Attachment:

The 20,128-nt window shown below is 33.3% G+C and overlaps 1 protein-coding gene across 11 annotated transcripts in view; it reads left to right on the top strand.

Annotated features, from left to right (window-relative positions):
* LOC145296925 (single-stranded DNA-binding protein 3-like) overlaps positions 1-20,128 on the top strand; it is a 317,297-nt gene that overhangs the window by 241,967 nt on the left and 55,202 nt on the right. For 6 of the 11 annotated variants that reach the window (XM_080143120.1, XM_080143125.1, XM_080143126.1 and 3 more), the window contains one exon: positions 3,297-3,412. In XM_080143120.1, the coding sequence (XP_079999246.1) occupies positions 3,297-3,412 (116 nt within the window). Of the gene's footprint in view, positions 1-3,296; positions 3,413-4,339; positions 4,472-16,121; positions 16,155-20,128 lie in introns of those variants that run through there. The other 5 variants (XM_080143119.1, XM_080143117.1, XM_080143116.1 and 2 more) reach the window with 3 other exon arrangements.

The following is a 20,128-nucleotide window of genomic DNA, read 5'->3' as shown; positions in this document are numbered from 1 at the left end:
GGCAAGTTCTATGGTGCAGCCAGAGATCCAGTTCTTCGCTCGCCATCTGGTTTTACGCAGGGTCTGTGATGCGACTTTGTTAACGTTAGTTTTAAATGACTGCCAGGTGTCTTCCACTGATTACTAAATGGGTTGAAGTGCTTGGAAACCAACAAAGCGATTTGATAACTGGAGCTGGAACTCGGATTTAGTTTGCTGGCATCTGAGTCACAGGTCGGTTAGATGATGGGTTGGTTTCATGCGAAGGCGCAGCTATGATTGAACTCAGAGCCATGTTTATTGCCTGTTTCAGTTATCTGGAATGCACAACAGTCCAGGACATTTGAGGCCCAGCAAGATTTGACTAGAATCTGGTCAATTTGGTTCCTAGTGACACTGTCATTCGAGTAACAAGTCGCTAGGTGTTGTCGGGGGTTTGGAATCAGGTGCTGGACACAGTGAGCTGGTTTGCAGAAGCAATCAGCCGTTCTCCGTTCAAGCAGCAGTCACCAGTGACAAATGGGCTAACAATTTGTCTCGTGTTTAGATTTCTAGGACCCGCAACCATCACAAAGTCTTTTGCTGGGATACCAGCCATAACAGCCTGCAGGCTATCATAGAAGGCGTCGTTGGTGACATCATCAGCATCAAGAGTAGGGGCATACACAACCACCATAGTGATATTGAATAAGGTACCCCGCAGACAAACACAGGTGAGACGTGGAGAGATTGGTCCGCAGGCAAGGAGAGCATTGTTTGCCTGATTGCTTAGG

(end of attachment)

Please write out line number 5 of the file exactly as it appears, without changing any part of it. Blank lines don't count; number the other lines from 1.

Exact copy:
GGCAAGTTCTATGGTGCAGCCAGAGATCCAGTTCTTCGCTCGCCATCTGGTTTTACGCAGGGTCTGTGATGCGACTTTGTTAACGTTAGTTTTAAATGACTGCCAGGTGTCTTCCACTGATTACTAAATGGGTTGAAGTGCTTGGAAACCAACAAAGCGATTTGATAACTGGAGCTGGAACTCGGATTTAGTTTGCTGGCATCTGAGTCACAGGTCGGTTAGATGATGGGTTGGTTTCATGCGAAGGCGCAGCTATGATTGAACTCAGAGCCATGTTTATTGCCTGTTTCAGTTATCTGGAATGCACAACAGTCCAGGACATTTGAGGCCCAGCAAGATTTGACTAGAATCTGGTCAATTTGGTTCCTAGTGACACTGTCATTCGAGTAACAAGTCGCTAGGTGTTGTCGGGGGTTTGGAATCAGGTGCTGGACACAGTGAGCTGGTTTGCAGAAGCAATCAGCCGTTCTCCGTTCAAGCAGCAGTCACCAGTGACAAATGGGCTAACAATTTGTCTCGTGTTTAGATTTCTAGGACCCGCAACCATCACAAAGTCTTTTGCTGGGATACCAGCCATAACAGCCTGCAGGCTATCATAGAAGGCGTCGTTGGTGACATCATCAGCATCAAGAGTAGGGGCATACACAACCACCATAGTGATATTGAATAAGGTACCCCGCAGACAAACACAGGTGAGACGTGGAGAGATTGGTCCGCAGGCAAGGAGAGCATTGTTTGCCTGATTGCTTAGG